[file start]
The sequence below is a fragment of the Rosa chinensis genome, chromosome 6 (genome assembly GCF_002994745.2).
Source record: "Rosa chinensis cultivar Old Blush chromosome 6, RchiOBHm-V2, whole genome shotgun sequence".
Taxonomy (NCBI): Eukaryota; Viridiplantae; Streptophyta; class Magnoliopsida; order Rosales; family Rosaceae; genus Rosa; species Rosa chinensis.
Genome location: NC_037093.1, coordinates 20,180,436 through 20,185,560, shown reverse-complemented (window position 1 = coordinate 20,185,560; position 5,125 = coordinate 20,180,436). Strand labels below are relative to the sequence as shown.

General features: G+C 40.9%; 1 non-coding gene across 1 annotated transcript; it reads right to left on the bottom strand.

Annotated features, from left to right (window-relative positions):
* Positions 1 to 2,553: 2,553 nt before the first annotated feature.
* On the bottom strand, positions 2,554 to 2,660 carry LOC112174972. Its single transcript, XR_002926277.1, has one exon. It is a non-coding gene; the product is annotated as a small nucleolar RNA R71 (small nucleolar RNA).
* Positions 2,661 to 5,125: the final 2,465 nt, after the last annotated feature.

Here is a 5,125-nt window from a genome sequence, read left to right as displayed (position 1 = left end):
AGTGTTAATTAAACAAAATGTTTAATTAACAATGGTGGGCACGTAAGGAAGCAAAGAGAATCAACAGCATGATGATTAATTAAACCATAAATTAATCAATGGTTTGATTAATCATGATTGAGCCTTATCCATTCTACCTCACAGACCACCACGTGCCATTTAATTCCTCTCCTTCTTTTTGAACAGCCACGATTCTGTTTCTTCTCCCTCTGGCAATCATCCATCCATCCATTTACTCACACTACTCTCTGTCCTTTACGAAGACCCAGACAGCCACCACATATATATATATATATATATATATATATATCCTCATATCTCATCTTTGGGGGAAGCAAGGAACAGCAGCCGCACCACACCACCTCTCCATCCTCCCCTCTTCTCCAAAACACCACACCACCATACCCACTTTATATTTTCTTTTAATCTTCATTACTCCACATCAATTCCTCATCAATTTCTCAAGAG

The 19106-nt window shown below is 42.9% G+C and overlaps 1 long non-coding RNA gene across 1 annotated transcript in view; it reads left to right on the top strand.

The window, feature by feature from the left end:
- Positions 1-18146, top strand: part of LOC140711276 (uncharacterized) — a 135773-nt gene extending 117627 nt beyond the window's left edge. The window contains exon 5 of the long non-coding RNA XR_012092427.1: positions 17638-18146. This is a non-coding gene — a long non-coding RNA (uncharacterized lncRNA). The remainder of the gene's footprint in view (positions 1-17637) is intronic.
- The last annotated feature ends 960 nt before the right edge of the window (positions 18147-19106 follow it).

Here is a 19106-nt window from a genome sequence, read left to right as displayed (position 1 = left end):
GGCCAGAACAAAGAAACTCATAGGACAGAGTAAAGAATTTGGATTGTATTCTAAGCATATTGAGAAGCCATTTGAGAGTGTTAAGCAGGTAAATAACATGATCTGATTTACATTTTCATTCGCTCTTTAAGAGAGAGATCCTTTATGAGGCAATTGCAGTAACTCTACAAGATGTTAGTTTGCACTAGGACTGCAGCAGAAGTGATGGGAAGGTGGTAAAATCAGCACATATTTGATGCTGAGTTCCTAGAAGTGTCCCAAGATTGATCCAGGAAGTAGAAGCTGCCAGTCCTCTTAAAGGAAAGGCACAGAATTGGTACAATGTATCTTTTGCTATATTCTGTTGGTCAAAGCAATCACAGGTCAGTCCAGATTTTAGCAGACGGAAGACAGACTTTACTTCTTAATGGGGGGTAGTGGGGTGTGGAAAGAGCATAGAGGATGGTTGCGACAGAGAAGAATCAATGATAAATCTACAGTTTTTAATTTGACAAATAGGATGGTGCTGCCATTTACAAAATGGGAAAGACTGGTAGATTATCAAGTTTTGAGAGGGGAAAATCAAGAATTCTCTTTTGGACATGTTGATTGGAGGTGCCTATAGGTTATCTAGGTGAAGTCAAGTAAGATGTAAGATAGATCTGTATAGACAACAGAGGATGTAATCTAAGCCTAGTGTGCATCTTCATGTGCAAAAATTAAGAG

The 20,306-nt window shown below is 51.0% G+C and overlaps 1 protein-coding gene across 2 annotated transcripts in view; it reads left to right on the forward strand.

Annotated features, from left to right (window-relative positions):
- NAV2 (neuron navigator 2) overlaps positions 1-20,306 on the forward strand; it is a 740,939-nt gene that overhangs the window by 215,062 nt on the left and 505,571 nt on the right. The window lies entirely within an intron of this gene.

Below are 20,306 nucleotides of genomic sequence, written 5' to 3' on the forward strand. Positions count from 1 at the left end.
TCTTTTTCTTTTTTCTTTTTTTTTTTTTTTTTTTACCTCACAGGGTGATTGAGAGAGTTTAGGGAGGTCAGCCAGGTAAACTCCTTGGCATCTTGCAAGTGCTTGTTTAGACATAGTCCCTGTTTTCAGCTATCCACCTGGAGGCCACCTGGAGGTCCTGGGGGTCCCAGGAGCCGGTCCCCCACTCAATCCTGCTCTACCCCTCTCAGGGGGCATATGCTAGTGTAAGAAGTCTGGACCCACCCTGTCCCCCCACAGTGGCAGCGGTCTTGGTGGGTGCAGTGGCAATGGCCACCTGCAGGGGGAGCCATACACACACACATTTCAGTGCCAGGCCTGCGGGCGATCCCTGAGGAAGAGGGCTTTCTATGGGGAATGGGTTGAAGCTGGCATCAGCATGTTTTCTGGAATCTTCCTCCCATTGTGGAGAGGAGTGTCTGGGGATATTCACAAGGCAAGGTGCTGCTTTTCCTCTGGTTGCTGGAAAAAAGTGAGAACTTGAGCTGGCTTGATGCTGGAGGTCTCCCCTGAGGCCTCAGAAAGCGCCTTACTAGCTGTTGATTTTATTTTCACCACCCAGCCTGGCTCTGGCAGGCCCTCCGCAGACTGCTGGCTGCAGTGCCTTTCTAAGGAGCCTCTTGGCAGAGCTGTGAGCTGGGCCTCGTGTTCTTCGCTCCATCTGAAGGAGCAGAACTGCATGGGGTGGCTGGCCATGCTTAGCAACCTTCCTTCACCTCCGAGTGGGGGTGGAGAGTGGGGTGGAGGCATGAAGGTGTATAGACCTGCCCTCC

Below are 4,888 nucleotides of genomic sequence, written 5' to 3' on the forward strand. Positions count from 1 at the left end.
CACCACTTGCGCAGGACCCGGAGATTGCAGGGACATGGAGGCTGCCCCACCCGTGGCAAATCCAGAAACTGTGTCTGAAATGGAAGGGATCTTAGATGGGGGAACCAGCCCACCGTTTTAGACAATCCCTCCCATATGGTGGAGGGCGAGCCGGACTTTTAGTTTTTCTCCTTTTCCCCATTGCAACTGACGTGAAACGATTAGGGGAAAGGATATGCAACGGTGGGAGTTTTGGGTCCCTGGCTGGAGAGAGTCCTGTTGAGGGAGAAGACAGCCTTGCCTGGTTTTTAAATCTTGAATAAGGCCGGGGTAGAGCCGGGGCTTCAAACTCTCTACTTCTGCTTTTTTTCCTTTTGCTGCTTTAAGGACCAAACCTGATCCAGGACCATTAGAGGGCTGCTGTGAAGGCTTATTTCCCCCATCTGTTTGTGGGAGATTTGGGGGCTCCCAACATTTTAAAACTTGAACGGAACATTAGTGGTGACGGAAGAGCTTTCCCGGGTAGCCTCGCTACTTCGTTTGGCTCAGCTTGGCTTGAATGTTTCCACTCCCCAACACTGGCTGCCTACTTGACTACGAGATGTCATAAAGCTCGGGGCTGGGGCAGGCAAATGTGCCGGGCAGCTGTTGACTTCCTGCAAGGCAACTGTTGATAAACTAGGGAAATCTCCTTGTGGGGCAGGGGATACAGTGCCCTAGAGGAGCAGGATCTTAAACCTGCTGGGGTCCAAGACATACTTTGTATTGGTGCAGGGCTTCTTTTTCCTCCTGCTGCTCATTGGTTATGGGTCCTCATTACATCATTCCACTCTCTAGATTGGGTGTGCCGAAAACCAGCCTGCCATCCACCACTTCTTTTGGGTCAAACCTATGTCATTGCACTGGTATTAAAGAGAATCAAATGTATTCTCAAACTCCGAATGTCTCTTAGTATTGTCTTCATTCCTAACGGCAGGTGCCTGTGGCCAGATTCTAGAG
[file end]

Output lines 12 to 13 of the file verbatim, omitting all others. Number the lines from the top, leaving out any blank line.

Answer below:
The 19106-nt window shown below is 42.9% G+C and overlaps 1 long non-coding RNA gene across 1 annotated transcript in view; it reads left to right on the top strand.

The window, feature by feature from the left end: